They established a private foundation and began to offer welding space, using existing equipment and Bauta’s own tools. After plugging along as a ragtag band of artists and fabricators, Bauta and Rockefeller brought on Patten in 2005 to help the organization “grow up.” With a modest $400,000 annual operating budget (collected through a combination
of revenue raised on-site and philanthropic grants), Patten oversaw the development of youth programs and classes in ceramics, glass, jewelry, blacksmithing, and welding.

One of the Steel Yard’s most financially successful initiatives is the Public Projects program, which has landed 90 contracts to make street furniture, including five separate jobs for the Providence Downtown Improvement District. “I put a bid for trash receptacles out to five companies, and the Steel Yard won in a competitive process,” says Frank LaTorre, PDID’s director for public space. “I was happy about that. Why contract to a huge company in Minnesota when we have a nonprofit down the street?”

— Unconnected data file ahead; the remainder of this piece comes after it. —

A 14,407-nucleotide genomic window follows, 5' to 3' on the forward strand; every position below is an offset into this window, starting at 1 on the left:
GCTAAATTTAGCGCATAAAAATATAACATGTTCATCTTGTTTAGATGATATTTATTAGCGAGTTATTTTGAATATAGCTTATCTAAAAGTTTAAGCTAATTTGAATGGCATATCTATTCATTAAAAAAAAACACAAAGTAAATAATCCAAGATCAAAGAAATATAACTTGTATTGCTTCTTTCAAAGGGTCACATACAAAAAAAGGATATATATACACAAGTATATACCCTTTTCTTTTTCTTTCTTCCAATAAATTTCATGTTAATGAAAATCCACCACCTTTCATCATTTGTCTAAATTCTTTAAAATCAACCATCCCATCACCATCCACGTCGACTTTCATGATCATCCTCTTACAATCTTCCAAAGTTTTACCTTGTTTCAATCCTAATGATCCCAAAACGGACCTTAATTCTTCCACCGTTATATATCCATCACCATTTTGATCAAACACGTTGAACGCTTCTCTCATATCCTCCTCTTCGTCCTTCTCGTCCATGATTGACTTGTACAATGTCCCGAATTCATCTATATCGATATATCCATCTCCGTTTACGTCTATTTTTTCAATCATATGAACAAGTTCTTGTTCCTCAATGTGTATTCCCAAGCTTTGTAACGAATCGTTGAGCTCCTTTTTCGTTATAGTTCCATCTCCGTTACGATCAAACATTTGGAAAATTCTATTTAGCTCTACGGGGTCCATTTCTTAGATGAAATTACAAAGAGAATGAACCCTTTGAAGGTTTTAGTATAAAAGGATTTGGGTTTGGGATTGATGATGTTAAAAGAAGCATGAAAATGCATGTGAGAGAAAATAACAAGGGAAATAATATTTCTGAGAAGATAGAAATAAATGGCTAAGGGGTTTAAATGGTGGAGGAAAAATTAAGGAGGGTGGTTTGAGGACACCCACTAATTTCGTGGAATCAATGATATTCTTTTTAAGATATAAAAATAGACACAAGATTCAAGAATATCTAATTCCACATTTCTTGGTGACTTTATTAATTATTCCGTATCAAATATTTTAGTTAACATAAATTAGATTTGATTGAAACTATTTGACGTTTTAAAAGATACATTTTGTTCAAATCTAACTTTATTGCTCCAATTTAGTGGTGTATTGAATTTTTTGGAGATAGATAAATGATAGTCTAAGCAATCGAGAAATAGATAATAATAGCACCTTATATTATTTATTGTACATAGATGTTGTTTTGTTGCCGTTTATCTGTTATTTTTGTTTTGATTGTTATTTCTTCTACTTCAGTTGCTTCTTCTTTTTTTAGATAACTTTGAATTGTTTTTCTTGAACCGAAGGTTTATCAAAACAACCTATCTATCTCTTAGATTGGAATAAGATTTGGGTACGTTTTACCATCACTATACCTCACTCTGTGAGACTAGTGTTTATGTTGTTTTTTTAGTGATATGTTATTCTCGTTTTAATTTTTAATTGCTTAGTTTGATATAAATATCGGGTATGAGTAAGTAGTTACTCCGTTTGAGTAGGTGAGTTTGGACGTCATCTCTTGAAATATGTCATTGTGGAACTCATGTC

The Public Projects program pays folks like Tim Ferland, who learned to fabricate and weld at the Steel Yard, to pro-duce the furniture. “I was a bar-back when a friend introduced me to the Steel Yard,” says Ferland, who has since parlayed his newfound skills into a career and his own business, Metal Tooth Fabrication. “If it wasn’t for them, I definitely wouldn’t be doing what I’m doing today.”

Despite such successes, the Steel Yard faced one major hurdle to moving forward: it was sitting on a contaminated site that would cost $1.2 million to clean up. “We could receive no bank loans, no major capital-improvement foundations would even talk to us, and our insurance was deadly expensive,” Patten says. They did have one thing going for them: being a nonprofit allowed the Steel Yard to secure a total of $600,000 worth of Environmental Protection Agency brownfield-redevelopment funds in 2007, costs a commercial developer would have had to assume and recoup through sales. It was enough to get the ball rolling, but it took two years to get the necessary permits, due to a perceived conflict in
the plan, developed by Klopfer Martin Design Group, which proposed naturally filtering storm water while keeping the toxic soil on-site (a choice that was cheaper and more philosophically acceptable to the group than dumping it in someone else’s backyard).